The rap at the window surprised him and the pencil fell and went rolling around the messy car. Stevie looked to his right and saw a woman bent over peering into him.

“Are you alright luv?”

Her voice was cheery but concerned. She had a bright and shiny face with a lot of white teeth showing as she was smiling, and her hair looked almost yellow as it shone in the sun. There was nothing frightening about her, but Stevie was unsure all the same, mostly because he was embarrassed at the thought that she might find out he had to pee.

“Are you okay luv?” she repeated when Stevie didn’t respond. “Are you waiting on your mum and dad?”

“Yeah,” said Stevie. “My dad.”

“Has he been gone long?” asked the woman who continued to stare into him with her big grin.

Stevie wasn’t too sure what to say. He didn’t know who this woman was, and he didn’t know why she was so interested in him, and he didn’t want to get his dad in any trouble. He wished his dad would come back.

“Not long, no.” Stevie said, though it had to be ages now.

The woman stood up briefly and looked around her. She was tall, taller than his mum, and she was dressed in black. A black jacket and t-shirt, and black leather trousers. She looked glamorous. She looked like she could be one of those women off the television who danced to music, one of those women his dad would watch even if he wasn’t interested in the music. His mum didn’t like those women.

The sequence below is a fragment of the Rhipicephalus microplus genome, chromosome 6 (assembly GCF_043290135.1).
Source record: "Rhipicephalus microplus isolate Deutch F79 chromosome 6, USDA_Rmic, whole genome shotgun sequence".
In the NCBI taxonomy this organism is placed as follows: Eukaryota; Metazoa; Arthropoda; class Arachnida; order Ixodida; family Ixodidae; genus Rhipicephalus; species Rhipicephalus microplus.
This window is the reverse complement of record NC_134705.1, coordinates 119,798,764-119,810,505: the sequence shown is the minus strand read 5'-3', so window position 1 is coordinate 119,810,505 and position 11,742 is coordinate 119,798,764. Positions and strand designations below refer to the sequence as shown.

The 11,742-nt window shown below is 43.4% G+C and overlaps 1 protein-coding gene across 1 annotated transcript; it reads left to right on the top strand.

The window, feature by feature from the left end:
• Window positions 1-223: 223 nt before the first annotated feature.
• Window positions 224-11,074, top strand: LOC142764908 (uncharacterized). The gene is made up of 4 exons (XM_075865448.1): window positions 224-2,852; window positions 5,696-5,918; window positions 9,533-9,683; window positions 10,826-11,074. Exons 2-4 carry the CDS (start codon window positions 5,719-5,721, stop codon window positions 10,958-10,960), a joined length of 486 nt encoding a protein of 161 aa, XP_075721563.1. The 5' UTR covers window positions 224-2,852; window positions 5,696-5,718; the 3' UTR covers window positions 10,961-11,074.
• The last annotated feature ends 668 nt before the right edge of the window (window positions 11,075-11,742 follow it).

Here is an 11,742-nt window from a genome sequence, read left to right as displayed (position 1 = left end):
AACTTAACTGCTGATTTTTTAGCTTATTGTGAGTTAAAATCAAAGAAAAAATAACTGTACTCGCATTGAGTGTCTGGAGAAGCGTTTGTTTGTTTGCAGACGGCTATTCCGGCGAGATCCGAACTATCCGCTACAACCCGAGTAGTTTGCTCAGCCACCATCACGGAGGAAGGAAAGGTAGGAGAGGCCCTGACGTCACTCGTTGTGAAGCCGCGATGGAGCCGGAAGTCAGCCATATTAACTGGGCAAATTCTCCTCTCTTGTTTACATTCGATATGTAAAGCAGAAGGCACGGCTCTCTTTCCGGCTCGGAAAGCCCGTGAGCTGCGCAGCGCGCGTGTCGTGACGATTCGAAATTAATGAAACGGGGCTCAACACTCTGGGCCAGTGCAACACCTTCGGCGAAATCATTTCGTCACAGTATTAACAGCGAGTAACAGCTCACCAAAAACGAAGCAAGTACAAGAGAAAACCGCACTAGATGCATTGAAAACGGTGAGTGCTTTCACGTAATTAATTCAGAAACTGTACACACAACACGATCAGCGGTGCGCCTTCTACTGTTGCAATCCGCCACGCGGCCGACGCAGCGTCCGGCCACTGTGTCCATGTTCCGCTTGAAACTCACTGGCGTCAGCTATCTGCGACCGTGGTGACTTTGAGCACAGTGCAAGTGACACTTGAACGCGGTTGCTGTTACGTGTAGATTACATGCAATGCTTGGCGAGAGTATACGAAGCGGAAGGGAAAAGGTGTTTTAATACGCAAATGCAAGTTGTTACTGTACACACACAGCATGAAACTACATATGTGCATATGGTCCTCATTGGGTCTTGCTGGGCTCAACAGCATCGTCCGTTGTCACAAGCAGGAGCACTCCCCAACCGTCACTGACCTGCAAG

As she stooped down again Stevie caught sight of a man with white hair and wearing dark glasses watching them from a car parked along the road, but then the woman’s face blocked everything again. She wasn’t smiling anymore; she was frowning into him.

“Are you sure you’re okay, honey, you look awful hot? Do you want a drink of water?”

She held a half full bottle of water up to the window. Stevie knew he was getting redder in the face as the woman talked to him, and the need to pee was starting to build again.

“I’m okay,” he lied, and certainly the last thing he wanted was water at the minute.

“My dad’ll be here soon. Thanks.”

Stevie always tried to be polite. His mum liked it. His dad didn’t really care but sometimes he would shout at him for not speaking up and saying “please” or “thank you”; his dad just enjoyed shouting though rather than being too worried about manners, that’s what Stevie thought.

“Here, have a drink of water,” offered the woman and she began to unscrew the top.

” It’s a hot day, luv, you must be sweltering in that car.”

Stevie just shook his head this time.

“What about a sweet then, luv?” and suddenly she had a packet of sweets in her hand, waving them at the window.

There was something not right here, not right with this woman. Stevie’s heart was suddenly beating fast and his stomach felt sick too. He looked about but the people passing in the street seemed to be taking no notice, and there was still no sign of his dad. He wished he had his pencil.